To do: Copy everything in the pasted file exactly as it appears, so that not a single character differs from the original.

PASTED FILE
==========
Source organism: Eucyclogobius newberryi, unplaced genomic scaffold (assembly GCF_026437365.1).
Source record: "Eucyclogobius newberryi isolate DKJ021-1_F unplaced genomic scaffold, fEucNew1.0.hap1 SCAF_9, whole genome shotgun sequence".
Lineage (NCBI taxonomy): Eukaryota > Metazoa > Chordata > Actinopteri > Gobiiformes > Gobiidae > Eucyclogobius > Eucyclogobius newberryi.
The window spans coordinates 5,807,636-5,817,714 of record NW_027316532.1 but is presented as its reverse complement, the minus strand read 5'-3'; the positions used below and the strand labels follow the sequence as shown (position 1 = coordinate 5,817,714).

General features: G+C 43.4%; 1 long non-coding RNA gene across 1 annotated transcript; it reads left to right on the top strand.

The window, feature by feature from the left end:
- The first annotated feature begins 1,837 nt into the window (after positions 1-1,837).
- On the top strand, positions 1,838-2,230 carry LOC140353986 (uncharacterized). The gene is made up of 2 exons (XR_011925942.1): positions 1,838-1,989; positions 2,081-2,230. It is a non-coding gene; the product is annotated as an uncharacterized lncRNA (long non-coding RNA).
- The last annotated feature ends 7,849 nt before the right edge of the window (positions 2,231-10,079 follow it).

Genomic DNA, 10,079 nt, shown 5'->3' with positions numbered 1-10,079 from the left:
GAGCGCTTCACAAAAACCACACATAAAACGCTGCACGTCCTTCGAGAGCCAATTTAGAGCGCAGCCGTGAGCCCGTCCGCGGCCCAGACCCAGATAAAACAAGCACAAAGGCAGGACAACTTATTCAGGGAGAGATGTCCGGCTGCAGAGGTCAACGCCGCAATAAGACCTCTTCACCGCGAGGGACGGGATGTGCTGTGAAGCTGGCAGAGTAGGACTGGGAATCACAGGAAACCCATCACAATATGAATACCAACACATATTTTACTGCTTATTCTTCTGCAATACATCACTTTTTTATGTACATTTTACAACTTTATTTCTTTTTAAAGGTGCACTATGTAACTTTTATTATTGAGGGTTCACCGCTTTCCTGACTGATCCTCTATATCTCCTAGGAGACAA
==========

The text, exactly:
Source organism: Eucyclogobius newberryi, unplaced genomic scaffold (assembly GCF_026437365.1).
Source record: "Eucyclogobius newberryi isolate DKJ021-1_F unplaced genomic scaffold, fEucNew1.0.hap1 SCAF_9, whole genome shotgun sequence".
Lineage (NCBI taxonomy): Eukaryota > Metazoa > Chordata > Actinopteri > Gobiiformes > Gobiidae > Eucyclogobius > Eucyclogobius newberryi.
The window spans coordinates 5,807,636-5,817,714 of record NW_027316532.1 but is presented as its reverse complement, the minus strand read 5'-3'; the positions used below and the strand labels follow the sequence as shown (position 1 = coordinate 5,817,714).

General features: G+C 43.4%; 1 long non-coding RNA gene across 1 annotated transcript; it reads left to right on the top strand.

The window, feature by feature from the left end:
- The first annotated feature begins 1,837 nt into the window (after positions 1-1,837).
- On the top strand, positions 1,838-2,230 carry LOC140353986 (uncharacterized). The gene is made up of 2 exons (XR_011925942.1): positions 1,838-1,989; positions 2,081-2,230. It is a non-coding gene; the product is annotated as an uncharacterized lncRNA (long non-coding RNA).
- The last annotated feature ends 7,849 nt before the right edge of the window (positions 2,231-10,079 follow it).

Genomic DNA, 10,079 nt, shown 5'->3' with positions numbered 1-10,079 from the left:
GAGCGCTTCACAAAAACCACACATAAAACGCTGCACGTCCTTCGAGAGCCAATTTAGAGCGCAGCCGTGAGCCCGTCCGCGGCCCAGACCCAGATAAAACAAGCACAAAGGCAGGACAACTTATTCAGGGAGAGATGTCCGGCTGCAGAGGTCAACGCCGCAATAAGACCTCTTCACCGCGAGGGACGGGATGTGCTGTGAAGCTGGCAGAGTAGGACTGGGAATCACAGGAAACCCATCACAATATGAATACCAACACATATTTTACTGCTTATTCTTCTGCAATACATCACTTTTTTATGTACATTTTACAACTTTATTTCTTTTTAAAGGTGCACTATGTAACTTTTATTATTGAGGGTTCACCGCTTTCCTGACTGATCCTCTATATCTCCTAGGAGACAA